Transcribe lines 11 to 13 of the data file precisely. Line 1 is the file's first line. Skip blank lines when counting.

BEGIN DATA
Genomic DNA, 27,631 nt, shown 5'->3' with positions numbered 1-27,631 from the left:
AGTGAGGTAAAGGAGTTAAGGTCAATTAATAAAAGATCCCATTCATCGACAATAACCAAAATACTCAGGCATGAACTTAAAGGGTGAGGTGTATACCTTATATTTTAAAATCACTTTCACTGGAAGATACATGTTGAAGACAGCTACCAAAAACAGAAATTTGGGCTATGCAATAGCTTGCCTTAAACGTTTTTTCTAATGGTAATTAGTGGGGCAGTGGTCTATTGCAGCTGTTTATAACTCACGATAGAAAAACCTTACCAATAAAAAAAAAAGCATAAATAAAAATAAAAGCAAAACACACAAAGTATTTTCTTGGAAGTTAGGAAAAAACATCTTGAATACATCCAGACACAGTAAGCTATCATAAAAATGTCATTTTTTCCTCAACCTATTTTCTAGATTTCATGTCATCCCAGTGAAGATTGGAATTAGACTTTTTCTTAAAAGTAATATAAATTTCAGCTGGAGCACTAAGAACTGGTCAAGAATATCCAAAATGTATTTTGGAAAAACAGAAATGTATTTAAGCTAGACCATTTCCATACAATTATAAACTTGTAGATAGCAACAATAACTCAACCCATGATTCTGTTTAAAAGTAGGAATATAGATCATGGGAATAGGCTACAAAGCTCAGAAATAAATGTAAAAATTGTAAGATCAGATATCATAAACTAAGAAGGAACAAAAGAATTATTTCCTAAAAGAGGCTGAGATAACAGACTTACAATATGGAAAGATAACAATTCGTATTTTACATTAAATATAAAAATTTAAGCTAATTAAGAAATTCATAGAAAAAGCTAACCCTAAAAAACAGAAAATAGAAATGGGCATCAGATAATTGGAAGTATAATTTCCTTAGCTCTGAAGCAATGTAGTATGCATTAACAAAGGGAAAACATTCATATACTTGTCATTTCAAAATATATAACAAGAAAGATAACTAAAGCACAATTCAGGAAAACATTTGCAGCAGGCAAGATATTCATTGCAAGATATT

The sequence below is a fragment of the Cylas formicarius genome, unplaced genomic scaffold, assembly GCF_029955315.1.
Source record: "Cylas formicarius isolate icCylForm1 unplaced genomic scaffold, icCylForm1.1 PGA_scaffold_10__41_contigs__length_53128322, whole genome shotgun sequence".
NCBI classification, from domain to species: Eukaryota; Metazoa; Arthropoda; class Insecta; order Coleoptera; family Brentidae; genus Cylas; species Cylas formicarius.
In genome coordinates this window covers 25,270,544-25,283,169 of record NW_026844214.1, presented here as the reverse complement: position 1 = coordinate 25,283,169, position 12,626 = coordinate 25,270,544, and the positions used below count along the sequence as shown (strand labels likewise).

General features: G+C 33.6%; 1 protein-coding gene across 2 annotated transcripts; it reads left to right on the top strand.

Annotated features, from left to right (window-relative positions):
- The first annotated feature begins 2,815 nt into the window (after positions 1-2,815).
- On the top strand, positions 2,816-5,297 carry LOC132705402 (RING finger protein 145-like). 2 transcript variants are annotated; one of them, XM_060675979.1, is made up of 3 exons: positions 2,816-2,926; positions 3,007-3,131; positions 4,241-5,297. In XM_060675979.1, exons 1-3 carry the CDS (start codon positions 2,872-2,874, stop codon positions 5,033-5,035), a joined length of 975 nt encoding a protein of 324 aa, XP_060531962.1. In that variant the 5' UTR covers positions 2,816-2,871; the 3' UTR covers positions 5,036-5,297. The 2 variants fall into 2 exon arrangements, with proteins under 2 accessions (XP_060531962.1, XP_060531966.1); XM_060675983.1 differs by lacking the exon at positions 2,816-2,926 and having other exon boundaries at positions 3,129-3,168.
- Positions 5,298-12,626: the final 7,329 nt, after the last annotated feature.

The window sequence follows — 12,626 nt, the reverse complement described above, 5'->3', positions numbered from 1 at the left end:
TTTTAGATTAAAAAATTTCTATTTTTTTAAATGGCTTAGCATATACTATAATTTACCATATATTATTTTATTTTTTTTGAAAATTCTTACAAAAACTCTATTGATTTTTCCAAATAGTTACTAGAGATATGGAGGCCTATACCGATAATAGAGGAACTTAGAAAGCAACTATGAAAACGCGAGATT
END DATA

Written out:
- Positions 5,298-12,626: the final 7,329 nt, after the last annotated feature.

The window sequence follows — 12,626 nt, the reverse complement described above, 5'->3', positions numbered from 1 at the left end:
TTTTAGATTAAAAAATTTCTATTTTTTTAAATGGCTTAGCATATACTATAATTTACCATATATTATTTTATTTTTTTTGAAAATTCTTACAAAAACTCTATTGATTTTTCCAAATAGTTACTAGAGATATGGAGGCCTATACCGATAATAGAGGAACTTAGAAAGCAACTATGAAAACGCGAGATT